YBR

What's the difference between a fixed and a variable home loan?

In this article:

Fixed rates are locked in for between 1 and 5 years Variable rates change with the Reserve Bank’s official cash rate Fixed rate gives you certainty, while variable is usually flexible

First home buyers, as part of the loan application process, are asked ‘fixed or variable rate?’ The choice is simply this: will your mortgage interest rate shift slightly as the Reserve Bank adjusts its official cash rate? Or will you pay a fixed interest rate for a defined period, usually two, three or five years?

No one can give you a definitive answer on the question of fixed versus variable: it’s one you have to decide for yourself. People typically take fixed rate loans for two reasons: they are property investors and they want to be certain of their interest costs over a defined period so they can write a budget; or, they’re a household and have taken the view that rates are at a low point in the interest rate cycle and likely to rise in future.

Some households on a tight budget may also be tempted to fix their rate to reduce the risk on stretching their budget with a variable rate rise. The benefit of a variable rate loan is that whether the rate is rising or falling or flat, you are paying the market price for housing debt, in that particular time frame. Most owner-occupied mortgages in Australia are variable rate loans, making us unusual by world comparison. One reason for this is that people who take a variable rate loan might assume that they can find extra funds if the rates rise.

However, before making this assumption, prospective borrowers should use an online mortgage calculator and see what extra mortgage repayments they’ll be responsible for if their variable rate rises 1.5 or 2 per cent in a year. Most home loans have been ‘stress tested’ by the lender to ensure there is enough household income to cover a rate rise, but you should also understand the impact of an interest rate rise yourself. Fixed rates have the attraction of certainty, but if you fix your rate at 5.5 per cent, and then the variable rate drops to 4.8 per cent, you are now paying more than the market rate, for as long as your loan term. Also, fixed rate loans often don’t allow accelerated pay-down strategies such as extra repayments and lump sums. Fixed rate loans also have a ‘break fee’ to leave the loan early.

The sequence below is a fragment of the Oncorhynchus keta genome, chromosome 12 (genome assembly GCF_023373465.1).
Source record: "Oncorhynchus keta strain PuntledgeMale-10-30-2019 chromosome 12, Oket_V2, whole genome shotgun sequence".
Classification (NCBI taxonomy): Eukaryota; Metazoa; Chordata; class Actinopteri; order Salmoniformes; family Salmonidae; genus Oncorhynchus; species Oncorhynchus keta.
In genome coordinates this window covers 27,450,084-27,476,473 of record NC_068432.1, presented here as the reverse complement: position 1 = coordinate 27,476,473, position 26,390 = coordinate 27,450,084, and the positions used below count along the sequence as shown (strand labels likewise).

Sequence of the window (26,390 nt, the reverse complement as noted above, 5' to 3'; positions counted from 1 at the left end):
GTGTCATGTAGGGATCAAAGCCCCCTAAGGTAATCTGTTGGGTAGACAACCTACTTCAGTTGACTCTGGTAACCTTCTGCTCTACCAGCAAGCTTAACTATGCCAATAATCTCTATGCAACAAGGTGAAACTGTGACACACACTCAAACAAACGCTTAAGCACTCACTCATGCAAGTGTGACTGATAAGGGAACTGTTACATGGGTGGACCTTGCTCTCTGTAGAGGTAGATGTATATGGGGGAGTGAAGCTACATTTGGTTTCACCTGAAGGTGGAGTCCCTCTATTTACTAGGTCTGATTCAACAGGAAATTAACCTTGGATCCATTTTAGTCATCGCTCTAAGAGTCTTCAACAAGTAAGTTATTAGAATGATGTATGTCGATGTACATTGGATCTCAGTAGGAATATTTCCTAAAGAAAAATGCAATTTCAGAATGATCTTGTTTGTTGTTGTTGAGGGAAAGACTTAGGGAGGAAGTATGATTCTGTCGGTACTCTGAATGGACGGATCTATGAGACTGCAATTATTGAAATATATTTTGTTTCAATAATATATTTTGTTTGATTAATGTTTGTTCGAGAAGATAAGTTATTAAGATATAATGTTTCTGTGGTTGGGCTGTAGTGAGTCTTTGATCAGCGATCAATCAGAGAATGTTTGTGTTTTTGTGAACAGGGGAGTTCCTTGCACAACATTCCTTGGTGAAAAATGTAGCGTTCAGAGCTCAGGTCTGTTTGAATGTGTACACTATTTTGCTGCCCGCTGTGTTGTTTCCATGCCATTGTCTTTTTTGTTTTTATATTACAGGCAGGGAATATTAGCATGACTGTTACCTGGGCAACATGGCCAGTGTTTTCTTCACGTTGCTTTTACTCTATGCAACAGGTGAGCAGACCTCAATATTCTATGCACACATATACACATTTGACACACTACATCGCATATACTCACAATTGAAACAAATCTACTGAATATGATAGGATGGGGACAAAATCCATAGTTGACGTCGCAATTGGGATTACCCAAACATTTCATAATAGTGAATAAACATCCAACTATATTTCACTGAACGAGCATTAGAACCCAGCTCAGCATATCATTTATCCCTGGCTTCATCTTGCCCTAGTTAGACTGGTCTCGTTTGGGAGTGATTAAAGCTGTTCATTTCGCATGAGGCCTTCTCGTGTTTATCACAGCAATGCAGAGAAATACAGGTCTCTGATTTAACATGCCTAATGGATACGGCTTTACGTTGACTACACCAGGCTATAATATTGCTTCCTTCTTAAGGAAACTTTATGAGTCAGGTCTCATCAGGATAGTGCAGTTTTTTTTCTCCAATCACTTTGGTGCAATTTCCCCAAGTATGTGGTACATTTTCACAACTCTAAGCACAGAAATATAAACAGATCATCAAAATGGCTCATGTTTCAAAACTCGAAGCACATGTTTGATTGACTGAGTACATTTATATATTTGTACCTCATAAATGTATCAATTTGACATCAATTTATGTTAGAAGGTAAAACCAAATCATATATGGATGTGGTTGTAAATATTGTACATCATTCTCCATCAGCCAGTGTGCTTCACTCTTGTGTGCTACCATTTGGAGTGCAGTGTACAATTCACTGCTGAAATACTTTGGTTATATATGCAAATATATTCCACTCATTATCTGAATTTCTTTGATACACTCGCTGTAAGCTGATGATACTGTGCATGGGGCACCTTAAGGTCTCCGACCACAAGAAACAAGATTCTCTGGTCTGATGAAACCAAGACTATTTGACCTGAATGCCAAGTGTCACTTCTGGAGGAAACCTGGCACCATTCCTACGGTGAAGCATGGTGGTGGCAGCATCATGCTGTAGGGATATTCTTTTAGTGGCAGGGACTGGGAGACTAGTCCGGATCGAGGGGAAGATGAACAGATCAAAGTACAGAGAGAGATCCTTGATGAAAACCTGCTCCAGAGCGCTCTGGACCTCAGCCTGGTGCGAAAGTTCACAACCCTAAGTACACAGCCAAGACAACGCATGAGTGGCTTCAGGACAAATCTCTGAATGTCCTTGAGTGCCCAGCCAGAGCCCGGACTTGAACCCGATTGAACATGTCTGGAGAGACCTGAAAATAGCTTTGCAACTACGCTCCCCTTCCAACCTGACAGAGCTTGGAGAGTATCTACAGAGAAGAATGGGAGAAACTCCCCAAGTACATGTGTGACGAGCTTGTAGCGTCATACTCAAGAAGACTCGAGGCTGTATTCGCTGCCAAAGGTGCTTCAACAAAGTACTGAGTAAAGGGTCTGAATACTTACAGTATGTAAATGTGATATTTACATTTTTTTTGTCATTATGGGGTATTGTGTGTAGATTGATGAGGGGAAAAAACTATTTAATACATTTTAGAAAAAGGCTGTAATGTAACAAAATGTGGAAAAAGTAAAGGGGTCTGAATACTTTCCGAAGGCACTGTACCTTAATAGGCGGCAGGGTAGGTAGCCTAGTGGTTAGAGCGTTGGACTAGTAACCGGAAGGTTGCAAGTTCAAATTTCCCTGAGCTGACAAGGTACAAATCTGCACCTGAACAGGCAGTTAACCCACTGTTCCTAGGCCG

For people who don’t see a clear case for either type of loan, consider this: if a lender offers a 3-year fixed rate loan at the same interest rate as their variable rate loan, then the lender is assuming the variable rate will be going down. If in doubt, remember that most lenders will allow you to ‘split’ your loan between fixed and variable. This gives you the certainty of one and the market-best rate of the other. Very few people accurately predict where interest rates will be in two or three years. In the end you must go with the loan that suits your circumstances.

Home loan hints and tips

 
Being prepared when getting your home loan 
Applying for a home loan is the first step towards home ownership. It’s an exciting time, but it’s also a complex process, which includes several basic steps.
 
Can I get a mortgage if I'm not in the mainstream of borrowers? 
The most straightforward home loan applications are those from borrowers who have saved 20 per cent deposit and who worked fulltime for at least a year, under a PAYG salary arrangement. These are straightforward because the lender can see that the borrower has saved the deposit from their own income, and that they have regular employment at a certain salary. If they also have a good credit history, their application moves quickly.
 
Can I use equity in my property to build wealth? 
Some first home buyers want to turn their property into more wealth, which they do by growing their equity: that is, the part of the property’s value that is not owed to their lender. There are two kinds of equity to think about.
 
How can a mortgage broker help me get a home loan? 
Finding the right home loan can be a complex and time-consuming task, especially for first home buyers. Many borrowers navigate the daunting number of options by using a mortgage broker to source their loans – around half of residential mortgages are now written by brokers in Australia. But is a broker for you?
 
How can an offset account help me repay my home loan faster? 
If you can reduce the interest payments in your home loan, you speed the repayment of the principal amount and accelerate the pay-out of the mortgage.
 
View all articles